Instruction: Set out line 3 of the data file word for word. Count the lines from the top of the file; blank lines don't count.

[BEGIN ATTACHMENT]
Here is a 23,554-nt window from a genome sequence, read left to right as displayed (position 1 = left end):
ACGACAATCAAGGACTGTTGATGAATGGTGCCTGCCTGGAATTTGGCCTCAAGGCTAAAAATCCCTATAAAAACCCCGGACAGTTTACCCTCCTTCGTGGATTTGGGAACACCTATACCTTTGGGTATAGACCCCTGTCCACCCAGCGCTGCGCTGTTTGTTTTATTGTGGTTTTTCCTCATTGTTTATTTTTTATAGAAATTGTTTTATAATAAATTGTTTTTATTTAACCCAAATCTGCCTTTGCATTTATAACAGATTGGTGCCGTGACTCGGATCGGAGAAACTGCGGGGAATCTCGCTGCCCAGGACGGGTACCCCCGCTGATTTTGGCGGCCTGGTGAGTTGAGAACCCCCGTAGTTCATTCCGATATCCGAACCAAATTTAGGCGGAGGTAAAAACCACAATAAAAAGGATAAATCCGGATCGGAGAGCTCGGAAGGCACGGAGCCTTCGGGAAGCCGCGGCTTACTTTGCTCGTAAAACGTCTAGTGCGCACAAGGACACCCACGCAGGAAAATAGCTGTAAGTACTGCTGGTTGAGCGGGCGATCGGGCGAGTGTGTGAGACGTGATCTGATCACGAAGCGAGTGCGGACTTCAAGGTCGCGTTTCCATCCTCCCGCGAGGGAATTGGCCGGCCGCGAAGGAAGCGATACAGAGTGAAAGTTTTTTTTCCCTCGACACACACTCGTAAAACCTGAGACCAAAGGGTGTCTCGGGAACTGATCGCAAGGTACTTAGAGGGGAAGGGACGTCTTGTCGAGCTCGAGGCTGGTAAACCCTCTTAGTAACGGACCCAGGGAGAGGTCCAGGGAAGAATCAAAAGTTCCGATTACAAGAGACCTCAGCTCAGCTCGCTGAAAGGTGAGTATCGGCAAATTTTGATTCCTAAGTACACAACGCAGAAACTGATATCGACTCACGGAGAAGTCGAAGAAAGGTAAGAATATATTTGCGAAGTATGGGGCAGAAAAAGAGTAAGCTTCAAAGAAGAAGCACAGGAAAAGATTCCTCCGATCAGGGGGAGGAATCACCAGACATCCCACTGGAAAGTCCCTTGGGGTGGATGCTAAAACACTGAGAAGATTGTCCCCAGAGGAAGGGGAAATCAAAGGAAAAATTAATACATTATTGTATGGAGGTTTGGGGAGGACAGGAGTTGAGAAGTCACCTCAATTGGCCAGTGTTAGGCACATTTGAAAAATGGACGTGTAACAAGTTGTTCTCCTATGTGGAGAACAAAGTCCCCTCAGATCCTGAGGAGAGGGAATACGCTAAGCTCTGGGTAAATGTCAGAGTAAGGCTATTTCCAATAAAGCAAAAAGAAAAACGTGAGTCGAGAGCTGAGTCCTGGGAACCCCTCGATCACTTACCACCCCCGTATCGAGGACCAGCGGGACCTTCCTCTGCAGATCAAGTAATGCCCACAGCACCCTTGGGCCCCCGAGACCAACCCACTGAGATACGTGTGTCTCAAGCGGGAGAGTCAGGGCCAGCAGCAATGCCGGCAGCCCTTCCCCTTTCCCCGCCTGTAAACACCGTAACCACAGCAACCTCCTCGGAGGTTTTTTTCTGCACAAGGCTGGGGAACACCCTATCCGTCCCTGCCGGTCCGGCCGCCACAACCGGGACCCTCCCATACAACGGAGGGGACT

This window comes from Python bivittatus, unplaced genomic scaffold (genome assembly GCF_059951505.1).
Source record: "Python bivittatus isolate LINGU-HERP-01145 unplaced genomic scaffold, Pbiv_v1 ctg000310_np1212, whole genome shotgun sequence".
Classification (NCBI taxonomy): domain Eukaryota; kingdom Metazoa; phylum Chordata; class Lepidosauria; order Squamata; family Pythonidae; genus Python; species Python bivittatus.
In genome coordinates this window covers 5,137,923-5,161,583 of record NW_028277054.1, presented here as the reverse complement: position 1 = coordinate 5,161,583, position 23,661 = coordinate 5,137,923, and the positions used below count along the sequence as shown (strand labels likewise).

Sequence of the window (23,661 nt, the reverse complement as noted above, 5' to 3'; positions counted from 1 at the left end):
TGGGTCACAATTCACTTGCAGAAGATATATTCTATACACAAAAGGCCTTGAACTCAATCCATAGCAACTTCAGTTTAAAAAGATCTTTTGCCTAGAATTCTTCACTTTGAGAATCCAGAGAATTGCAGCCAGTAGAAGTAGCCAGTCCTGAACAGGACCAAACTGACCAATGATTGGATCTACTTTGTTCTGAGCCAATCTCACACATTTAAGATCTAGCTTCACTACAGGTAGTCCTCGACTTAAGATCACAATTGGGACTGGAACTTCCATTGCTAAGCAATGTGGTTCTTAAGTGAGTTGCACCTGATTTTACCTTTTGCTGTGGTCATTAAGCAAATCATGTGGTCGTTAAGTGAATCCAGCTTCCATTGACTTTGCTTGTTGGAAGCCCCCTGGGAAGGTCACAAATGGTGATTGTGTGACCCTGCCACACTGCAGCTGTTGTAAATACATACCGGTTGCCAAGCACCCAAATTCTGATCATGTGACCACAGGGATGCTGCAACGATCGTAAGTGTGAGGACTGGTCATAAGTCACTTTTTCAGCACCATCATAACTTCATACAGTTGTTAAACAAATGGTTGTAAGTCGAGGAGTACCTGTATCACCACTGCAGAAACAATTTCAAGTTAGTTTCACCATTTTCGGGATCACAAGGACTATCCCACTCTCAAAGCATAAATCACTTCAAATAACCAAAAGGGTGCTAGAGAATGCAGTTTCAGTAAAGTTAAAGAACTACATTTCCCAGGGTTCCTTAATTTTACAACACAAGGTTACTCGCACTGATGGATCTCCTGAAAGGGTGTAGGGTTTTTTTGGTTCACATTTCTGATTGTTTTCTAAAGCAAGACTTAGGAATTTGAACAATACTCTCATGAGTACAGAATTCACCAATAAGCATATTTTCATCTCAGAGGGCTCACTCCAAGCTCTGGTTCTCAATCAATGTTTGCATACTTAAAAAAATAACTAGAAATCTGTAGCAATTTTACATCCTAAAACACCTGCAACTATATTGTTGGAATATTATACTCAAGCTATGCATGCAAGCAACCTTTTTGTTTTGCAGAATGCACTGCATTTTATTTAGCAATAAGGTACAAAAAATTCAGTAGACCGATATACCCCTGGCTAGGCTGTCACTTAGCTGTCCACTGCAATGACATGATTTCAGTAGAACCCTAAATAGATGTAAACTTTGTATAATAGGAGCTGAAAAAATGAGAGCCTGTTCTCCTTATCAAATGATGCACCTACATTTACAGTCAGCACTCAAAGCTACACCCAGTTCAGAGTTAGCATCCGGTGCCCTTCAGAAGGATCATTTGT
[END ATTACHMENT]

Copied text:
This window comes from Python bivittatus, unplaced genomic scaffold (genome assembly GCF_059951505.1).